Are negative thoughts really that bad?


Often when we’re told to think positively by therapists, motivational speakers, and in positive psychology books, we assume that we must think nothing but positive thoughts in order to lead the life we want to live. This is quite an unrealistic goal but we strive for it nonetheless. We might make a significant improvement in the way we think day to day, but inevitably we still have some negative thoughts. So does that mean we’ve failed? Not at all!

Negative thoughts are a natural part of being human. In fact, our brain is wired to think negatively. Back in caveman times, those who thought the worst about every situation were the ones who remained safe. And because they survived, this way of thinking was passed on to their ancestors as being useful for the continuation of the species. So here we are, thousands of years on and we still have negative cognitive biases.

There isn’t anything inherently wrong about thinking negative thoughts. It’s only when we start to believe in those thoughts as if they were the gospel truth and we get caught up in a spiral of thoughts that come off the back of those beliefs, that it becomes a problem. This is known as ‘fusion’. When we fuse with our thoughts, we get caught up in them and they end up having a negative impact on how we feel and how we behave. It might dent your confidence, self-image, and self-esteem; make you feel anxious or depressed; stop you from trying new things, doing things that you want to do in life and keep you in your comfort zone; and more besides.

We’ve all been out socialising and said something to someone that we wished we hadn’t. We might think “Why did I say that? They must think I’m an idiot”. This is a perfectly normal thing to think in this event. The thought isn’t a problem at this stage. If we left it at that and just got on with the rest of the evening and the next day reflected upon what was good about our night out, that negative thought is fairly harmless. We don’t need to think we’ve failed that the thought came up. It was there but it didn’t affect us.

That thought only becomes a problem when we start to believe that they think we’re an idiot. Off the back of this belief, we might start thinking that we made a right fool of ourselves, that they think we’re an oddball, that we’re someone to stay clear of. This might start to make us feel embarrassed, ashamed, and upset. Next time we go out, we might not talk so much. We might start feeling anxious and fearful and so we start avoiding going out when we think that person might be there or just not socialising at all. We might start to think that nobody likes us and that there must be something wrong with us. Our self-esteem takes a tumble and we start feeling isolated and alone. Then the depression sets in. This example is, of course, contrived but it gives you an idea of the kinds of follow on thoughts, feelings and behaviours that can result when we fuse with that original thought!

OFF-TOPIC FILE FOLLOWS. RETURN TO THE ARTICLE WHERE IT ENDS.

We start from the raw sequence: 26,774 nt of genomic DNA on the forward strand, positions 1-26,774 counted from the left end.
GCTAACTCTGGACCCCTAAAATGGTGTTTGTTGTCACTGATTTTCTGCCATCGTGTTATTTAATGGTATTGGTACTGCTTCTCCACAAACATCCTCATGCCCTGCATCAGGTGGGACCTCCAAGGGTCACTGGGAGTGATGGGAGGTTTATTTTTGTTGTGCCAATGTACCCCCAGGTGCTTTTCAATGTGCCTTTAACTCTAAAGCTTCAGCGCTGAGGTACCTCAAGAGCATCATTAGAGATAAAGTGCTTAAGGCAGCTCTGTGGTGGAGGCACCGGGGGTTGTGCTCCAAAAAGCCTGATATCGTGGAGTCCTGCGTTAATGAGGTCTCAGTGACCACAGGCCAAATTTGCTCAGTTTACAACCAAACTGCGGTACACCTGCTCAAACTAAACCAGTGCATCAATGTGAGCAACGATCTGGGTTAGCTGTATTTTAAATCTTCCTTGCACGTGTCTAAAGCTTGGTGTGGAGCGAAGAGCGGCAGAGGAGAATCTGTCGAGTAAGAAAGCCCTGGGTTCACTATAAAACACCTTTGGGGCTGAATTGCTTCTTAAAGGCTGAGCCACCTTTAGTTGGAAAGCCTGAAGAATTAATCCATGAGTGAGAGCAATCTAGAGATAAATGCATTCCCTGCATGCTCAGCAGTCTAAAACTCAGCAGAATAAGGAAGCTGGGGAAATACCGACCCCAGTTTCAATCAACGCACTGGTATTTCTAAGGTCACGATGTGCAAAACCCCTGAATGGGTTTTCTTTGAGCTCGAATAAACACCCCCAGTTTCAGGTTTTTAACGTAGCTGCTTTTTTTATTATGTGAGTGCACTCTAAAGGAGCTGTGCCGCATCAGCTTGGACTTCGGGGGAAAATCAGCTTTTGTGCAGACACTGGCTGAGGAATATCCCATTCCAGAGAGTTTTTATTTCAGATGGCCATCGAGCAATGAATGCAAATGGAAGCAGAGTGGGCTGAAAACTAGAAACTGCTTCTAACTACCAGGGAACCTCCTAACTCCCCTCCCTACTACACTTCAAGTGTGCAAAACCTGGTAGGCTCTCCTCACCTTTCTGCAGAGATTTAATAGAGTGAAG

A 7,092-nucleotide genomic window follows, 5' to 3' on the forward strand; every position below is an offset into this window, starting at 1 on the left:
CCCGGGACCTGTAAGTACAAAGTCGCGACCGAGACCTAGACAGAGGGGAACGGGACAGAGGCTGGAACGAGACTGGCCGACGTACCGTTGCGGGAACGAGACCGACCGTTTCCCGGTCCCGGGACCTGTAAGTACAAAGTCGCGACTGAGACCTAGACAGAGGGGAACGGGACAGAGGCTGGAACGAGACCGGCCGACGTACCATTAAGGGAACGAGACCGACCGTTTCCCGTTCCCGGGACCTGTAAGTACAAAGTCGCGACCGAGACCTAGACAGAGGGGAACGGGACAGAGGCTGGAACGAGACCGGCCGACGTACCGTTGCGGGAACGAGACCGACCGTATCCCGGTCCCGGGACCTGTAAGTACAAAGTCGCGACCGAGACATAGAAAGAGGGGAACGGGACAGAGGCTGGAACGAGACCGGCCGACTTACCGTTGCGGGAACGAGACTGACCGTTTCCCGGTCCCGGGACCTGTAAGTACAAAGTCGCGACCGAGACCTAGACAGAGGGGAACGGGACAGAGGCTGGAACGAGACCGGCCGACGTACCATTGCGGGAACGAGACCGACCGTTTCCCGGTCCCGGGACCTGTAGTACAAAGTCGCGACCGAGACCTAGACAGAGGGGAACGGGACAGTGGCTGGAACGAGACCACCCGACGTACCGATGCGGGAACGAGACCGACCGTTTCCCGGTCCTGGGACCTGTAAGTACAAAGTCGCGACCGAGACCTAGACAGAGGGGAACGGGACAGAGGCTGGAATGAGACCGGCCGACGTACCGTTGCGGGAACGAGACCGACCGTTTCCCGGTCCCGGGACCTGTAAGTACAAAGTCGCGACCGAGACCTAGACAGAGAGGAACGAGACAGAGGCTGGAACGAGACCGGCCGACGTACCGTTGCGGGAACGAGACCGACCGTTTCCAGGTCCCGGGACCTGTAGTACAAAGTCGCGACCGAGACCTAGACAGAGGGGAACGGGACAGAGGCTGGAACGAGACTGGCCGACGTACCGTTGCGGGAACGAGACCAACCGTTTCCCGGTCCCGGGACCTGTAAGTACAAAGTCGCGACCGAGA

With most of my clients, we look at the different types of negative thinking biases that they might have such as black or white thinking, catastrophising, negative mindreading and forecasting the future, to name just a few. We then seek to discover where the thought is getting them, in addition to what evidence they have for and against the thought, in an attempt to dispute it. And with this extra insight into the negative thought, we look at restructuring the thought into something more constructive and more accurate for them. This works really well but some thoughts can be stubborn.

This is where the Acceptance and Commitment Therapy (ACT) technique of defusion comes in. The first step of diffusion is to notice that we are having a thought. If our thoughts are helpful, we’ll make use of them, that is we can make changes where necessary. If they’re not, we don’t try to get rid of the thoughts. But instead, with defusion, we give them space and let them be. The purpose of defusion is to be present and take effective action in order to ‘unhook’ from the thoughts which stop them from affecting us. Then we can see our thoughts as nothing more nor less than just words running through our mind. Last year I wrote a post on the blog which details some of the defusion techniques used in ACT. The techniques take a little practise but they are really effective.

I recently finished reading an excellent book which outlines defusion (and other ACT techniques) in more detail than I have gone into here and in the other posts on the blog. It’s The Confidence Gap by Dr Russ Harris. I highly recommend it.

Related articles:
Engagement with the present - the ACT way
Acceptance of emotions - the ACT way
Negative biases in anxiety and depression
Are your thoughts setting you up to fail?